Fairytale on a moon beam
Misha, 12, lives in a hospice, as my old friend, poet Igor Shevshuk, tells me. He lives in St. Petersburg and, thirty years ago, we graduated from Leningrad State University’s Journalism Department together. I hope you’ll forgive my personal, ‘human’ response to Misha’s story, which he wrote last autumn, in intensive care, after doctors refused to treat him. Igor tells me that the boy wrote the story for a school literary contest, although this matter little. He explains: ‘Importantly, he wishes his fairytale to be read. We promised him that we would publish it, which warmed his heart. So, please, read on. Misha deserves this’.
Once upon a time, there lived a moonbeam. It was very thin and could hardly see through the deep clouds. He was often lost among the trees in the dense forest and failed to see through a window into a room if the curtains were drawn. The beam dreamt of becoming as strong as his elder brothers — the sun’s rays — who brought joy, warmth and life. The small moonbeam was filled with sorrow: ‘Will I ever become stronger? Can I do something good?’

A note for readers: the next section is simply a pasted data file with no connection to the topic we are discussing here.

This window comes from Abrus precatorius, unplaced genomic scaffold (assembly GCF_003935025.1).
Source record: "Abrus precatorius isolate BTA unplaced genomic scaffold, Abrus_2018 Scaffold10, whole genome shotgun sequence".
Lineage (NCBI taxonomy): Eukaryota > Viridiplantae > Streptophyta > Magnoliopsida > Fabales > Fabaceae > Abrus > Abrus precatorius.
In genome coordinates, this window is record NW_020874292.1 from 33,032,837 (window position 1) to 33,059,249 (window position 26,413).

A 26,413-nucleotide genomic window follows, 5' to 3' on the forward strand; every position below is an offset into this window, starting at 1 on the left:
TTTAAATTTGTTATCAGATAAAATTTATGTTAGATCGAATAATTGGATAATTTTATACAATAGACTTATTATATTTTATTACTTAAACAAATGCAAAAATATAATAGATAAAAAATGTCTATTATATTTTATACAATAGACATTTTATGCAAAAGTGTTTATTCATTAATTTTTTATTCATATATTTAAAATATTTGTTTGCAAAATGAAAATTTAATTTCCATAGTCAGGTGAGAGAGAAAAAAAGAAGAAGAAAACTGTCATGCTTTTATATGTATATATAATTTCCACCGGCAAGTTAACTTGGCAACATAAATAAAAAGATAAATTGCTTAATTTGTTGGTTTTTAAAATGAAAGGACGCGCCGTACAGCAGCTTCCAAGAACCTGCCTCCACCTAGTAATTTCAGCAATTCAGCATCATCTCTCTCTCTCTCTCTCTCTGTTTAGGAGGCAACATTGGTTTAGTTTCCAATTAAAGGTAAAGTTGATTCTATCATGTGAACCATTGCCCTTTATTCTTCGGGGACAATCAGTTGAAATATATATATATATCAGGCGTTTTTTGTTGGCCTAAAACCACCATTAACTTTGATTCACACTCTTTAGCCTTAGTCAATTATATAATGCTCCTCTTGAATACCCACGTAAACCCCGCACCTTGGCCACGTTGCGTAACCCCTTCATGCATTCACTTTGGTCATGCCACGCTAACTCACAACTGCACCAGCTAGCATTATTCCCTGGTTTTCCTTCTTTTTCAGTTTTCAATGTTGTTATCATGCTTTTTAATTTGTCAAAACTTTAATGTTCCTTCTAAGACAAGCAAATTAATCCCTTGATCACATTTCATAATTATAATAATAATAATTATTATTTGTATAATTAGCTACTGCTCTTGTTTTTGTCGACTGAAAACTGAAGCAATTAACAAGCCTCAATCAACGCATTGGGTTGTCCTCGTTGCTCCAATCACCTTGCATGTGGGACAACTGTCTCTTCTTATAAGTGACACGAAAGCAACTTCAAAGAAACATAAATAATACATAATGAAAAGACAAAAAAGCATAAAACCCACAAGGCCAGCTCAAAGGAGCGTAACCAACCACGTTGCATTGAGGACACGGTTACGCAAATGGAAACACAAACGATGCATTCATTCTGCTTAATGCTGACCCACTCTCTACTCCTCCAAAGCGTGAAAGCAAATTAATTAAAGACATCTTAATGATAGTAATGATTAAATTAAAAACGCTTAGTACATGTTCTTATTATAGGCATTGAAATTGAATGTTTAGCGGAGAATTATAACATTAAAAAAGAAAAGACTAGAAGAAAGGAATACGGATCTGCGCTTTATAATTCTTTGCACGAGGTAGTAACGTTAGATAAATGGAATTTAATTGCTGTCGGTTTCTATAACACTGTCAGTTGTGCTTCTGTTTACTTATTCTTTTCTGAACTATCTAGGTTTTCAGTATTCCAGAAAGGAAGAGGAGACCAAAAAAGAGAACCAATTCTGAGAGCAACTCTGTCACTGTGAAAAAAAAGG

A silver star told him, “We are special. We can shine at night and present miracles to the world. Do this from the depth of your heart and never be afraid!” On hearing this, the moonbeam ran across the long dark water, drawing a line. All the birds, fish and, even, trees on the bank loved it. Later, the moonbeam penetrated an open window to tenderly touch a baby who was dreaming of a fairytale. The beam then played with trees’ leaves, helping a lost reindeer fawn to find its mother.
In the morning, it was tired but happy — returning to the moon to come back after the sun sets, to perform new deeds!
Mr. Shevchuk believes that, if someone publishes this fairytale, Misha ‘will be very grateful, since he has no opportunity to place it on the Internet’. The poet is thankful to all those who help create miracles with their own hands, and asks us to pray to God to help this small boy write more fairytales in his life.
We’ll also try to help Misha.
By Ivan Ivanov